Posted 7/05/16 (Tue)
By Neal A. Shipman
The continued low price of crude oil isn’t just impacting the economies of North Dakota’s oil producing counties according to new taxable sales information released by the North Dakota Tax Department. While the state’s oil producing counties saw their sales decline by as much as 60 percent in the first quarter of 2016, as a state, North Dakota’s taxable sales during the first three months of this year showed a drop of 33 percent.
“The first quarter decrease is a direct result of the continued downturn in the oil industry and low ag commodity prices,” stated Ryan Rauschenberger, North Dakota tax commissioner. “Fundamentally North Dakota is just returning to a pre-oil boom economy. First quarter 2016 is nearly 50 percent greater than the same time frame in 2010.”
Statewide, taxable sales and purchases were $3.89 billion for January, February and March of 2016, nearly a $2 billion decline from the same period in 2015. Rauschenberger went on to explain that $3.9 billion is closer to what the normal taxable sales and purchases were prior to just five years ago.
During the first quarter of 2016, taxable sales and purchases in Watford City were $31,367,571, a 48.76 percent decline from sales of $61,217,474, during the first three months of 2015. McKenzie County saw a similar decline with sales falling from $74,850,353, in the first quarter of 2015 to $36,067,325, during the same three months in 2016.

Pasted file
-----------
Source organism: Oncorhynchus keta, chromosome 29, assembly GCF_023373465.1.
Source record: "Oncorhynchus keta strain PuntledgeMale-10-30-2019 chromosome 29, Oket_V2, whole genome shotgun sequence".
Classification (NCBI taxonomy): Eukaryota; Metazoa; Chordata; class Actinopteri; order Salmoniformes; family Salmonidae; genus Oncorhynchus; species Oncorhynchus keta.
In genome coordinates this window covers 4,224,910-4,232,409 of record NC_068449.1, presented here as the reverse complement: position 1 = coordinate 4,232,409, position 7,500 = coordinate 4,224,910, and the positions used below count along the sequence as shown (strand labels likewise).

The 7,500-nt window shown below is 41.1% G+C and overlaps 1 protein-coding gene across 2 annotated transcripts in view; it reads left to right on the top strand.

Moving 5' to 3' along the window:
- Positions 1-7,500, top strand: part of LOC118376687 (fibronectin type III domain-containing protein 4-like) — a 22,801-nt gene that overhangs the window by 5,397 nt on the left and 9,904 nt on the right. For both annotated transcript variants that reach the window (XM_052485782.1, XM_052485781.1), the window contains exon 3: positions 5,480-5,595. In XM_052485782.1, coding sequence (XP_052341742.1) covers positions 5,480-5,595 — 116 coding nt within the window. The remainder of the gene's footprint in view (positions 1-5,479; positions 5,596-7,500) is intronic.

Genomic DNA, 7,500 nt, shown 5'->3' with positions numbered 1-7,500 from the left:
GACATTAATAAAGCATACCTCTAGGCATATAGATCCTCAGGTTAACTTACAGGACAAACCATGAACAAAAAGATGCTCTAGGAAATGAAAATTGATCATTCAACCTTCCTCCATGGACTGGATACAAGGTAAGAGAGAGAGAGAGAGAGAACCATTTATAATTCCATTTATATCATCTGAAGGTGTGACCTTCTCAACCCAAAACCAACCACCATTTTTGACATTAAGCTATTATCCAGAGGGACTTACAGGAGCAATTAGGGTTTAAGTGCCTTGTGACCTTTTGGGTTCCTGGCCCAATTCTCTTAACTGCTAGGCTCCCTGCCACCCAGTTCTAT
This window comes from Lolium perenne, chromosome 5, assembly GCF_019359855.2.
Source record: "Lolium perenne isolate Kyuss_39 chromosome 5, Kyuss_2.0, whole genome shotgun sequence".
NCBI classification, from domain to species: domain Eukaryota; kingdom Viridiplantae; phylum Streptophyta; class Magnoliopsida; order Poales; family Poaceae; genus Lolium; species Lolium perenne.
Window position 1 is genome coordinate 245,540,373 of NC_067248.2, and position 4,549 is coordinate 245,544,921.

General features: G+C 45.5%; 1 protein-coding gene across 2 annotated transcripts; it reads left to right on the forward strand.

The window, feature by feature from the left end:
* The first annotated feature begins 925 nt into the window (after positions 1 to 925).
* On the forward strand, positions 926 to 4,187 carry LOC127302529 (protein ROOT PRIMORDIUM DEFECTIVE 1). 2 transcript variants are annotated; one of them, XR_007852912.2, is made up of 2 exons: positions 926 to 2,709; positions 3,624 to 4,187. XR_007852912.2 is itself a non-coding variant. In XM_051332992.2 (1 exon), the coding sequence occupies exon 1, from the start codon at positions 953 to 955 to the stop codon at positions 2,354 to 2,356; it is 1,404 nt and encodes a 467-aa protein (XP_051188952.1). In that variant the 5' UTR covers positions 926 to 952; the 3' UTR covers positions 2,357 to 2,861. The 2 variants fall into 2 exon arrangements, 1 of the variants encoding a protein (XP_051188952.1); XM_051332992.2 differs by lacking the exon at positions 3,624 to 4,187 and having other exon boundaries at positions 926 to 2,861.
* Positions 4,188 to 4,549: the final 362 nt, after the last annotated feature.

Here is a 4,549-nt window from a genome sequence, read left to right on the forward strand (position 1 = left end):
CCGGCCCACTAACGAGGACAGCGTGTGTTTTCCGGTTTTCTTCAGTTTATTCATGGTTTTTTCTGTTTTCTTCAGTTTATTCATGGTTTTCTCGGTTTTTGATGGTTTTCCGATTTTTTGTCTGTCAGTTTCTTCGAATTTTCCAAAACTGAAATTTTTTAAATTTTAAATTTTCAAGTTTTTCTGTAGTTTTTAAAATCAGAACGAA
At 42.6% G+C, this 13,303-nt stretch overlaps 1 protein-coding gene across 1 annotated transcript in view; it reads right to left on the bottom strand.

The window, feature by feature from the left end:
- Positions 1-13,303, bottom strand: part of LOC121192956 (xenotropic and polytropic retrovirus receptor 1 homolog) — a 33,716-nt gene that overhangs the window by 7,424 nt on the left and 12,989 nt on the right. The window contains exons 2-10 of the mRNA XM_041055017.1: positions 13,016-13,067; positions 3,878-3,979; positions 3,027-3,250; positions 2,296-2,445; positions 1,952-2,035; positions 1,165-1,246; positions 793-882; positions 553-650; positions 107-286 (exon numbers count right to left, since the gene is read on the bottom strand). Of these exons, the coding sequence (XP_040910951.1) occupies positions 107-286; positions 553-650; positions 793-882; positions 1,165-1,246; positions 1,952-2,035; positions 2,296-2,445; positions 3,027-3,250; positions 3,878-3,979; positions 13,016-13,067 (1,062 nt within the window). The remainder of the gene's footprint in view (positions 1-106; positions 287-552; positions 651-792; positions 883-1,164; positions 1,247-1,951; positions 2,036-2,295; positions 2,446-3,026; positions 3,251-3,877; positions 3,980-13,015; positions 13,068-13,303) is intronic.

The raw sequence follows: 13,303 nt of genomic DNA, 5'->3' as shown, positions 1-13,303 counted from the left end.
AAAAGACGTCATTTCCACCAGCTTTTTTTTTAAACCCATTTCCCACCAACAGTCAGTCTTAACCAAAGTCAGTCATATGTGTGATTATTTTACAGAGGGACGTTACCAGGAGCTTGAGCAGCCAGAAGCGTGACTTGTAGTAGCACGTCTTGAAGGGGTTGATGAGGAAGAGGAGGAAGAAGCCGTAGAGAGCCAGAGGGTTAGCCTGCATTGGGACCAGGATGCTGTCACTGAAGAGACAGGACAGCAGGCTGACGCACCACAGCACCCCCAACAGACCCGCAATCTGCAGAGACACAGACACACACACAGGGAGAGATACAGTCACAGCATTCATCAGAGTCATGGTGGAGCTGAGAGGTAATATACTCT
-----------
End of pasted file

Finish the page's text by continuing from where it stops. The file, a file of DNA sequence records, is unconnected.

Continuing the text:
All of the state’s major cities, with the exception of Grand Forks and Jamestown, reported sales declines during the first quarter of this year. Williston led the cities with a 61.57 percent decline in sales, followed by Dickinson, -42.49 percent; Minot, -32.88 percent; Bismarck, -9.07 percent; Valley City, -5.58 percent; Mandan, -5.24 percent; Fargo, -3.93 percent; and Devils Lake, -1.59 percent.
Elsewhere in the state’s oil patch, Stanley saw its sales drop 55.67 percent, followed by Tioga, -52.20 percent; Crosby, -41.37 percent; New Town, -37.51 percent; Kenmare, 32.70 percent; and Bowman, 21.14 percent.
Of the 50 largest cities in North Dakota, the highest percent increases, compared to the first quarter of 2015, were Beulah, Ashley, Ellendale, Beach and Jamestown, while the counties with the highest percent increases were McHenry, Sargent, Benson, Mercer and Sioux.
Three of the 15 major industry sectors reported taxable sales and purchases gains when compared to the first quarter a year ago. The most notable increase was in the arts, entertainment and recreation sector, which was an increase of 44 percent. The largest decline was in the mining and oil extraction sector, which saw a drop from $1.1 billion in sales in the first quarter of 2015 to $359 million in the same three months in 2016.